by Mary Caperton Morton Tuesday, December 30, 2014
Hydraulic fracturing to harvest natural gas has been controversial due in large part to the potential for contamination of ground and surface waters by the pressurized fluids used to force open cracks in deep shale formations and by the so-called flowback fluids that re-emerge at the surface from fracking wells. Now, researchers have developed a geochemical method of tracing fracking fluids in the environment; it’s a tool that could be used to identify hazardous spills in the future and may lead to better use and disposal of fracking wastewater.
Fracking involves pumping mixtures of water, sand and chemicals underground at high pressures to crack open conduits through underground reservoirs of natural gas. The gas then flows up to the surface where it can be collected, along with the fracking fluids. Most of this fluid is captured in storage containers, but occasional spills and accidents mean that portions of the flowback fluid can find their way into the environment. And tracking the fluids through the environment has proved difficult, due to the proprietary nature of the mixtures.
“Developing tracers for fracking fluids has been tricky, given that the chemistry of fracking fluid is not usually revealed. It’s a trade secret,” says Avner Vengosh, a geochemist at Duke University and co-author of a study describing the new tracing technique, published in Environmental Science & Technology.
A handful of tracing techniques have been developed to date, including DNA-based tracers, but those methods usually require adding tracers to fracking fluids before they are injected. Other tracing methods cannot distinguish between fracking fluids and contaminated water generated by conventional oil and gas exploration.
In order to develop a better tracking technique, Vengosh and colleagues spent years building a database of the compositions of fracking fluids used by various companies in different shale environments from New York to Arkansas. “Getting samples for characterization was not easy. In many cases we were working with landowners who had found spills on their property after drilling operations,” Vengosh says.
Once the researchers assembled what they considered an “extensive” dataset – 15 samples of hydraulic fracturing flowback fluids – the team set about characterizing the fluids, looking for shared chemistries that could be used to fingerprint the fluids. They found that fracking fluids have distinctive isotopic ratios of boron and lithium, which are found naturally in clay minerals within the shale formations. As the fracking fluids react and mix with clays deep underground, they become enriched in boron and lithium. When the fluids return to the surface, they have distinctive isotopic fingerprints that are different from other types of wastewater, including wastewater from conventional gas or oil wells, as well as from naturally occurring background water.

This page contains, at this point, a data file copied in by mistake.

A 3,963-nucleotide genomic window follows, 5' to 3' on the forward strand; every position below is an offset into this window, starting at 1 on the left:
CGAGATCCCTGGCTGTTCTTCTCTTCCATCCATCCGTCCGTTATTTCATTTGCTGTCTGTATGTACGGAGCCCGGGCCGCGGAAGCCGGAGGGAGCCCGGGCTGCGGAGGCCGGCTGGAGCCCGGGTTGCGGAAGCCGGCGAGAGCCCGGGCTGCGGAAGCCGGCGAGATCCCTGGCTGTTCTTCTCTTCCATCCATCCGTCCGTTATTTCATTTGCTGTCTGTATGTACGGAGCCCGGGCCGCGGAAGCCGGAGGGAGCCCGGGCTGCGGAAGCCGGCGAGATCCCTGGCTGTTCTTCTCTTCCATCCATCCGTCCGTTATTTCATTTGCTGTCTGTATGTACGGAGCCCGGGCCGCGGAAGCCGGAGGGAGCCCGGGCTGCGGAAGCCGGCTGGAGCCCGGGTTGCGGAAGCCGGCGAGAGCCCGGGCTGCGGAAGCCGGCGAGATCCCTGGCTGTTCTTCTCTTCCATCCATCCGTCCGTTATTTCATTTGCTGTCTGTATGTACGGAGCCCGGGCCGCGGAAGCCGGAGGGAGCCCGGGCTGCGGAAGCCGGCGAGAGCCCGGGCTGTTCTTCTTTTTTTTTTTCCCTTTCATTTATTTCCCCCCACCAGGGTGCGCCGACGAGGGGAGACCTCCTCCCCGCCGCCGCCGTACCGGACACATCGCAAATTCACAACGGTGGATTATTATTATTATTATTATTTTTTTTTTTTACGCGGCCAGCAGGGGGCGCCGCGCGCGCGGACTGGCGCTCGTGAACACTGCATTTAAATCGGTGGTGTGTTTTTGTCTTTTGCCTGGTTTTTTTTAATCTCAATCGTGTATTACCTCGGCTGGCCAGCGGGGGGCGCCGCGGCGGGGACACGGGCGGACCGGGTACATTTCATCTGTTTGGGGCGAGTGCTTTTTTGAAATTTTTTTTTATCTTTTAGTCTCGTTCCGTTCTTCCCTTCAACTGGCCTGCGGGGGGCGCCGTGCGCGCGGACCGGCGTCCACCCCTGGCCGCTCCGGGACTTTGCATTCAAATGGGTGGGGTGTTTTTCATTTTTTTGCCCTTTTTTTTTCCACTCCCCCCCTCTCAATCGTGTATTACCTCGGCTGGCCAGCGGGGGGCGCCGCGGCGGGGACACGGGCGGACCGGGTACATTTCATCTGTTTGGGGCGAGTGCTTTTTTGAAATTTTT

So far, Vengosh and colleagues have tested their method at a fracking fluid spill site in West Virginia and downstream from an oil and gas brine wastewater treatment plant in Pennsylvania, both documented in the study. Using the tracers, the team determined where fracturing fluids had been released in the environment.
Ultimately, the researchers say that they hope the method will be used to identify ways to improve how shale gas wastewater is treated and disposed. “We’re being very careful, but we think we have a universal tool to identify the source of contamination and link to fracking fluid,” Vengosh says.
The development of a tracer for fracking fluid is a “critical step” in studying and regulating the use and disposal of fracking fluids, says Brian Lutz, a biogeochemist at Kent State University in Ohio who was not involved in the new research. “This seems like a very robust method because the isotopes can be detected at very low concentrations,” he says, meaning the method has “impressive power to identify small levels of contamination by volume in freshwater.”
The isotopic ratios of lithium and boron that the team found are also consistent across the fracking fluid samples from different shale environments, indicating the method may work in a wide range of places, Vengosh says. That’s an important feature, as fracking is currently taking place in a number of different geologic settings from New York to Texas to Nebraska to British Columbia.
However, the tracing method may end up fanning the controversy over fracking rather than quelling it, Lutz says. “It’s critical to be able to detect contamination, but it’s also important to continue to study the impacts of that contamination on human and environmental health,” Lutz says. “Just because you can detect fracking fluids in a place doesn’t mean they’re toxic.”
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